Novak Djokovic continued his perfect streak in six Australian Open finals on Sunday. He beat Andy Murray 6-1, 7-5, 7-6 (3), handing the Scottish player his fifth defeat in championship deciders at Melbourne Park.
Novak Djokovic on Sunday defended his Australian Open title, defeating the same man he beat last year, Andy Murray – only this time it was easier.
Djokovic cruised to a straight set victory including a breezy 6-1 opening set. Murray, the world’s number two player, pulled his game together thereafter and fought hard, but he still could not overcome the world’s number one player, dropping the next two sets, 7-5, 7-6 (3).
Last year, Murray won the second set, forcing Djokovic to a work a fourth set, but Djokovic was at his tenacious best on Sunday, prevailing in the baseline duels at Rod Laver Arena.
The results were all too familiar for both men. Djokovic has won five of the last six Australian Opens, and he has beaten Murray in four of them.
Tying Roy Emerson
The win was the 28-year-old Djokovic’s 11th grand slam title, tying him with Rod Laver and Bjorn Borg for No. 5 on the all-time list. In winning his sixth Australian Open title, Djokovic equaled Roy Emerson's long-standing record.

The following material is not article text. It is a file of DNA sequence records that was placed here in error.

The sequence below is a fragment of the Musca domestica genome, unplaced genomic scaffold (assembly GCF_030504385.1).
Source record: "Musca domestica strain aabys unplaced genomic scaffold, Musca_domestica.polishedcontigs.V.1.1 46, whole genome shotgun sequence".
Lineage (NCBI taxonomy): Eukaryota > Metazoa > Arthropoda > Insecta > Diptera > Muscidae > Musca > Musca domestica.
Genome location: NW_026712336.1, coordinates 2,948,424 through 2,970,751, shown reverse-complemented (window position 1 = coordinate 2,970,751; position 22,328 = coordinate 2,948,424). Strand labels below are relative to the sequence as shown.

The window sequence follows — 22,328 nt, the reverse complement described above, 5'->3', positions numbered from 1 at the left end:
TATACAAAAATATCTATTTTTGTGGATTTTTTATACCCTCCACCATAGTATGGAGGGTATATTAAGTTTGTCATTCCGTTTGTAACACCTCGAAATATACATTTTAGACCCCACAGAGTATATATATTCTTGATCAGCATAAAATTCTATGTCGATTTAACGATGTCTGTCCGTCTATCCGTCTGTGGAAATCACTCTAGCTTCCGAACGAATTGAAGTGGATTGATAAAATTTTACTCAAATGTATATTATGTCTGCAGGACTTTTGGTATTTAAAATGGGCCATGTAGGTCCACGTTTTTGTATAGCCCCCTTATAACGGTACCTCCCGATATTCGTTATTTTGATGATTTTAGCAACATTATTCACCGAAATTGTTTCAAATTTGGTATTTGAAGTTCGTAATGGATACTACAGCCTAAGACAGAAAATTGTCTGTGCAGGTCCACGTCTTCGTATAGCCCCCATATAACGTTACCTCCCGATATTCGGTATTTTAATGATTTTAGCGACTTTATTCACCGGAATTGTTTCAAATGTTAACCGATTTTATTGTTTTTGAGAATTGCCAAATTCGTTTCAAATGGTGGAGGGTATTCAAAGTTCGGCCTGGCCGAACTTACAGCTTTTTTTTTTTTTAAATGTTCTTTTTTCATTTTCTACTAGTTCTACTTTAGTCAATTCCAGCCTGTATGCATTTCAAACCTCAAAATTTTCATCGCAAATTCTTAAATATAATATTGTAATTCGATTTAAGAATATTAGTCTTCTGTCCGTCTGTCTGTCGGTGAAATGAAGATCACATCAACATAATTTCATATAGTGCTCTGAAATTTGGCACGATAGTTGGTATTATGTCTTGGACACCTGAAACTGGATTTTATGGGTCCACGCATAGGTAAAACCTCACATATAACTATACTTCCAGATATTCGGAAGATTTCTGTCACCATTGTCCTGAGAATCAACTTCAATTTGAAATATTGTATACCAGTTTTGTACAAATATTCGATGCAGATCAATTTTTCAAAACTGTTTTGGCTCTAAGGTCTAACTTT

Murray, on the other hand, has now lost five Australian finals, becoming only the second man to lose five finals at one major. Ivan Lendl lost five US Open finals in the 1980s, but he also won three.
Statistically today’s match had some bright spots for the outplayed Scot. He had 12 aces and 40 winners, compared to seven and 31, respectively, for his Serbian opponent. But unforced errors erased any chances Murray might have had at an upset. He committed a whopping 65, to just 40 for Djokovic, who was a gracious winner.
"First of all I need to pay the respect to Andy and his team," Djokovic said. "Tough match, tough luck tonight. You're a great champion, great friend, very committed to this sport. I'm sure in the future you're going to have many opportunities."
The 28-year-old Murray had his share of distractions during the course of the tournament.
His pregnant wife is home in Britain - due to give birth to their first child in February. Andhis father-in-law was rushed to hospital by ambulance during the tournament.
"It's been a tough few weeks for me away from the court," Murray said, thanking his support team before turning his attention to his wife, Kim.
"You've been a legend the last two weeks. Thank you so much for all your support," Murray said, choking back tears. "I'll be on the next flight home."
bik/sms (AP, Reuters, AFP)